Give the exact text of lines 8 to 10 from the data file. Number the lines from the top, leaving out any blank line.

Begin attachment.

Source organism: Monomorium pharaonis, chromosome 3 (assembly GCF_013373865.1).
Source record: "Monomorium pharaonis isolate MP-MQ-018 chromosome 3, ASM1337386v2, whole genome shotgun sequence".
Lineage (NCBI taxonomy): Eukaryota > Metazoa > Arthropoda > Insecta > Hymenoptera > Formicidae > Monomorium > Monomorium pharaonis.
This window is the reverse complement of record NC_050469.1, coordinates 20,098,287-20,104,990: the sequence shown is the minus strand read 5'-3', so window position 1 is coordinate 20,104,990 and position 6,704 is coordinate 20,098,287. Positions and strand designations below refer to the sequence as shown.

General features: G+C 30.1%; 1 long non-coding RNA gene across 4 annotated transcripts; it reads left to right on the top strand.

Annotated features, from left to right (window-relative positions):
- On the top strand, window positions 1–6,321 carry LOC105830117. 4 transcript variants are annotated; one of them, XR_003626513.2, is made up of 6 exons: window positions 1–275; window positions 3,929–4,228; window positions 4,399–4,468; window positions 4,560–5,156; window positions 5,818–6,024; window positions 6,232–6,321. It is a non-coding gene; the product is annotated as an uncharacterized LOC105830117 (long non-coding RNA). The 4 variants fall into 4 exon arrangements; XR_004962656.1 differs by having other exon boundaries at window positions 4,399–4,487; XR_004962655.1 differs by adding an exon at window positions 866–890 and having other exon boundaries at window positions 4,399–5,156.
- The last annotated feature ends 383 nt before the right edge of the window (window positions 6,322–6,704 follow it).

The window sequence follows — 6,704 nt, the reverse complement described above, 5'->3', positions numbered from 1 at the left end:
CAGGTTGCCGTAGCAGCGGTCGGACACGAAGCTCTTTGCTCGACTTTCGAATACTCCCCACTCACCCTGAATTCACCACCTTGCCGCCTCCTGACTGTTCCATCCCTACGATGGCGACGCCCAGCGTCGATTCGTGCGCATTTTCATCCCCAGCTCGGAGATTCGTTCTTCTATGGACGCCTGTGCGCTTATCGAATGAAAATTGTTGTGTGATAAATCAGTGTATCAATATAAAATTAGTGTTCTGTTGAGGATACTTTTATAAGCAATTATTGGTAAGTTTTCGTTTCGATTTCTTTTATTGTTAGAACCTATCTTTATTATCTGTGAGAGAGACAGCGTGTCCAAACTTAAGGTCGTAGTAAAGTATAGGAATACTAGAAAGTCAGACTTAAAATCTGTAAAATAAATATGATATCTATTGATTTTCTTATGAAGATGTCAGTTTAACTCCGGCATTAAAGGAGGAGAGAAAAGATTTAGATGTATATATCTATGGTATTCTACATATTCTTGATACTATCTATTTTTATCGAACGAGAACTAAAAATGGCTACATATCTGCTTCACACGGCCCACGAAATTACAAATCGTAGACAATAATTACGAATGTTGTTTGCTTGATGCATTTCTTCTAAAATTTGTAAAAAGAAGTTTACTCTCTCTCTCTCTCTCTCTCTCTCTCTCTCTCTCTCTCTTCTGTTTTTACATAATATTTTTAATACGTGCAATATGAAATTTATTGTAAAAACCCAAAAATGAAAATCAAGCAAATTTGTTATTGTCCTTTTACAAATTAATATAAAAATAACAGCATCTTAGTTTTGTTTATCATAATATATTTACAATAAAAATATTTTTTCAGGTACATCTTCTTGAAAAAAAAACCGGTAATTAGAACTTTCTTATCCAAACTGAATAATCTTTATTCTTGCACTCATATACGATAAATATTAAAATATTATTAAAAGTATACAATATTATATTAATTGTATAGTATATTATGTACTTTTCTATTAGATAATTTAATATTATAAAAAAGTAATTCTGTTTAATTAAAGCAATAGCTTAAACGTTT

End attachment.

- The last annotated feature ends 383 nt before the right edge of the window (window positions 6,322–6,704 follow it).

The window sequence follows — 6,704 nt, the reverse complement described above, 5'->3', positions numbered from 1 at the left end:
CAGGTTGCCGTAGCAGCGGTCGGACACGAAGCTCTTTGCTCGACTTTCGAATACTCCCCACTCACCCTGAATTCACCACCTTGCCGCCTCCTGACTGTTCCATCCCTACGATGGCGACGCCCAGCGTCGATTCGTGCGCATTTTCATCCCCAGCTCGGAGATTCGTTCTTCTATGGACGCCTGTGCGCTTATCGAATGAAAATTGTTGTGTGATAAATCAGTGTATCAATATAAAATTAGTGTTCTGTTGAGGATACTTTTATAAGCAATTATTGGTAAGTTTTCGTTTCGATTTCTTTTATTGTTAGAACCTATCTTTATTATCTGTGAGAGAGACAGCGTGTCCAAACTTAAGGTCGTAGTAAAGTATAGGAATACTAGAAAGTCAGACTTAAAATCTGTAAAATAAATATGATATCTATTGATTTTCTTATGAAGATGTCAGTTTAACTCCGGCATTAAAGGAGGAGAGAAAAGATTTAGATGTATATATCTATGGTATTCTACATATTCTTGATACTATCTATTTTTATCGAACGAGAACTAAAAATGGCTACATATCTGCTTCACACGGCCCACGAAATTACAAATCGTAGACAATAATTACGAATGTTGTTTGCTTGATGCATTTCTTCTAAAATTTGTAAAAAGAAGTTTACTCTCTCTCTCTCTCTCTCTCTCTCTCTCTCTCTCTCTCTTCTGTTTTTACATAATATTTTTAATACGTGCAATATGAAATTTATTGTAAAAACCCAAAAATGAAAATCAAGCAAATTTGTTATTGTCCTTTTACAAATTAATATAAAAATAACAGCATCTTAGTTTTGTTTATCATAATATATTTACAATAAAAATATTTTTTCAGGTACATCTTCTTGAAAAAAAAACCGGTAATTAGAACTTTCTTATCCAAACTGAATAATCTTTATTCTTGCACTCATATACGATAAATATTAAAATATTATTAAAAGTATACAATATTATATTAATTGTATAGTATATTATGTACTTTTCTATTAGATAATTTAATATTATAAAAAAGTAATTCTGTTTAATTAAAGCAATAGCTTAAACGTTT